The Great British Photography Challenge series finale will be broadcast on Monday 14 June, when the fourth and final episode goes out at 9pm on BBC4.
Rankin and his creative team will be the judges as the contestants exhibit a portfolio of their best images in a gallery exhibition.
As there are no weekly eliminations in the show’s format, the six contestants are all very much in the game at this point.
With new assignments and creative briefs to complete every week, the six photographers have shot hundreds of images over the course of the series, but just 15 photos will determine which one of them will triumph.
While the series was being aired, we caught up with all the contestants to find out more about what it was like to be a participant on a prime-time photography show.
So here are 5 quick questions with Jackson Moyles, one of two landscape photographers in the group…
What did you know of Rankin and his work before you applied to go on the show – were you a fan?
Rankin was on the radar but being on polar opposite ends of photography meant that I wasn’t current on him and his work – although I was brought up to speed immediately when I walked through the front door of his studio and saw the display of top-class images.
What was it like being a model for him in episode 1? And what was your photographic takeaway from that session?
I don’t tend to be in front of the camera so attempting to pose for Rankin was a tad foreign to say the least. A rabbit in the headlights would be the best description!
I had seen how Rankin unlocked a model and managed to get the most out of them but experiencing him do that to me was incredibly insightful.
Getting me to jump around and do ridiculous poses before moving on to do more serious stances really helped me relax.
He later admitted to me that it was all intentional and he did that as a bit of a warmup.
What was the hardest point of the programme for you? And the highlight?
The hardest part was always coming up with original ideas for a shoot. It can be very easy to fall into the trap of cliches, especially when time is against you.
All the highlights I had were when I had successfully carried out an assignment where I had taken a risk, thought outside the box and avoided the dreaded cliches.
Did you ever shoot images you thought would please Rankin – perhaps having done your research on his work – or just shoot things your way and have confidence that your potential would shine through?
Never. I feel as though If I had gone in with the mindset to solely please Rankin then I would have gained nothing from the experience.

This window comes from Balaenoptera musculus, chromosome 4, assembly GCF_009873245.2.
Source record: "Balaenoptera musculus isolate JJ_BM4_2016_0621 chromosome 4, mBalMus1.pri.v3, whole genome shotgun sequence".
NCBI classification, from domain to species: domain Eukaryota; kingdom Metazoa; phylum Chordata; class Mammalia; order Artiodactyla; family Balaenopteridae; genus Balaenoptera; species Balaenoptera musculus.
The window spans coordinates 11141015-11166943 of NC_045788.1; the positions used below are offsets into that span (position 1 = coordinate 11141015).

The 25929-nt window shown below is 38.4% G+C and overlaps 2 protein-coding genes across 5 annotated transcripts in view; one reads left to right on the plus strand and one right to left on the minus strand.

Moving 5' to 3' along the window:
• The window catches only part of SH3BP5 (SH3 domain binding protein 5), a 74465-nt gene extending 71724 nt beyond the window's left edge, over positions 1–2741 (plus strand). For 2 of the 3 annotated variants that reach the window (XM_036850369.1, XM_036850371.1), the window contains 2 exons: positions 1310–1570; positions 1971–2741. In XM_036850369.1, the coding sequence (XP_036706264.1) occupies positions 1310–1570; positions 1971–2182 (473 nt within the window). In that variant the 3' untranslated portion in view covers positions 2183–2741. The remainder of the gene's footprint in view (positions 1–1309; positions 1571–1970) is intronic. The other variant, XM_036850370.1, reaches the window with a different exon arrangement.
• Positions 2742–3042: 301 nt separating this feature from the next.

Above all, I want to be my own unique artist and take inspiration from the likes of Rankin instead of stealing their style.
Rankin says that “90 per cent of photography is problem solving.” What was the standout photographic problem you solved on the show, and why?
There was a point during the Wildcard assignment where I didn’t think I was going to come away with anything, due to the typical Scottish elements making it physically impossible to raise the camera lens.
Despite everything being against me, I stayed patient. There were slight breaks in the weather but nothing was coming close to what I needed.
The light was fading and right as I was about to call it a day, there was a break in the clouds and the whole scene fell into place.
It wasn’t a technical problem that I had to solve but one that was completely out of my control so all I could do was be ready for when that window of opportunity came.
Don’t miss the series finale on 14 June
The Great British Photography Challenge concludes on Monday 14 June at 9pm BST on BBC4. All four episodes will be available on catch-up via the BBC iPlayer (international details are TBC, but the show is likely to land on one of the best streaming services outside the UK).
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“This has been an incredible opportunity to nurture the next generation of photographers,” said Rankin. “All the contestants had such unique and varied backgrounds, but what brought them together was their love for photography. The contestants have exceptional promise and I’m excited for the UK to see their talent.”
If you‘d like to hear more from Rankin about portraiture, make sure you catch his talk from the Super Stage at The Photography Show 2021, which welcomes back visitors to the NEC in Birmingham from 18 to 21 September.
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